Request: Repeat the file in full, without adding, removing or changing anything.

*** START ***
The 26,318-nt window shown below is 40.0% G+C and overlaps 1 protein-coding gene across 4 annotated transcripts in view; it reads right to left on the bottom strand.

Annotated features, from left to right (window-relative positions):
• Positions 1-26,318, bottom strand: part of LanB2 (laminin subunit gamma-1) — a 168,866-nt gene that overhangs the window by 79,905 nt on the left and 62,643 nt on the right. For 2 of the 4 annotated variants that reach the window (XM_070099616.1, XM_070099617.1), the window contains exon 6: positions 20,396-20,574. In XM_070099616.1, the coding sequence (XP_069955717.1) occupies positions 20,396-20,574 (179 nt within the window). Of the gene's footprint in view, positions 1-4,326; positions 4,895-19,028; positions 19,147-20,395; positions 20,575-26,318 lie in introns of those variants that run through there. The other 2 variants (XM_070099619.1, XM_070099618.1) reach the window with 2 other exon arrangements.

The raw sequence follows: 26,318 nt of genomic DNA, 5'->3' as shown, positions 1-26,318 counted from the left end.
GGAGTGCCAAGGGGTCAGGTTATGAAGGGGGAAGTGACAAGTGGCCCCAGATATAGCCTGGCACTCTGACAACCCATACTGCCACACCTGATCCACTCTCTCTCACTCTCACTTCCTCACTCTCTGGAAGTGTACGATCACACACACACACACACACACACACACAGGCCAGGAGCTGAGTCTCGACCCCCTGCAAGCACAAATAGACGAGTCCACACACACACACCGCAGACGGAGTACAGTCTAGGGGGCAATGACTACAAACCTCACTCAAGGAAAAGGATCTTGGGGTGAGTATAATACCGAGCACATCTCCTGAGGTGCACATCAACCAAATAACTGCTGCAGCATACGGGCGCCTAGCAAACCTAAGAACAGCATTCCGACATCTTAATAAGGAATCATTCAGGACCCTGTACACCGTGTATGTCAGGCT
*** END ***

The 26,318-nt window shown below is 40.0% G+C and overlaps 1 protein-coding gene across 4 annotated transcripts in view; it reads right to left on the bottom strand.

Annotated features, from left to right (window-relative positions):
• Positions 1-26,318, bottom strand: part of LanB2 (laminin subunit gamma-1) — a 168,866-nt gene that overhangs the window by 79,905 nt on the left and 62,643 nt on the right. For 2 of the 4 annotated variants that reach the window (XM_070099616.1, XM_070099617.1), the window contains exon 6: positions 20,396-20,574. In XM_070099616.1, the coding sequence (XP_069955717.1) occupies positions 20,396-20,574 (179 nt within the window). Of the gene's footprint in view, positions 1-4,326; positions 4,895-19,028; positions 19,147-20,395; positions 20,575-26,318 lie in introns of those variants that run through there. The other 2 variants (XM_070099619.1, XM_070099618.1) reach the window with 2 other exon arrangements.

The raw sequence follows: 26,318 nt of genomic DNA, 5'->3' as shown, positions 1-26,318 counted from the left end.
GGAGTGCCAAGGGGTCAGGTTATGAAGGGGGAAGTGACAAGTGGCCCCAGATATAGCCTGGCACTCTGACAACCCATACTGCCACACCTGATCCACTCTCTCTCACTCTCACTTCCTCACTCTCTGGAAGTGTACGATCACACACACACACACACACACACACACAGGCCAGGAGCTGAGTCTCGACCCCCTGCAAGCACAAATAGACGAGTCCACACACACACACCGCAGACGGAGTACAGTCTAGGGGGCAATGACTACAAACCTCACTCAAGGAAAAGGATCTTGGGGTGAGTATAATACCGAGCACATCTCCTGAGGTGCACATCAACCAAATAACTGCTGCAGCATACGGGCGCCTAGCAAACCTAAGAACAGCATTCCGACATCTTAATAAGGAATCATTCAGGACCCTGTACACCGTGTATGTCAGGCT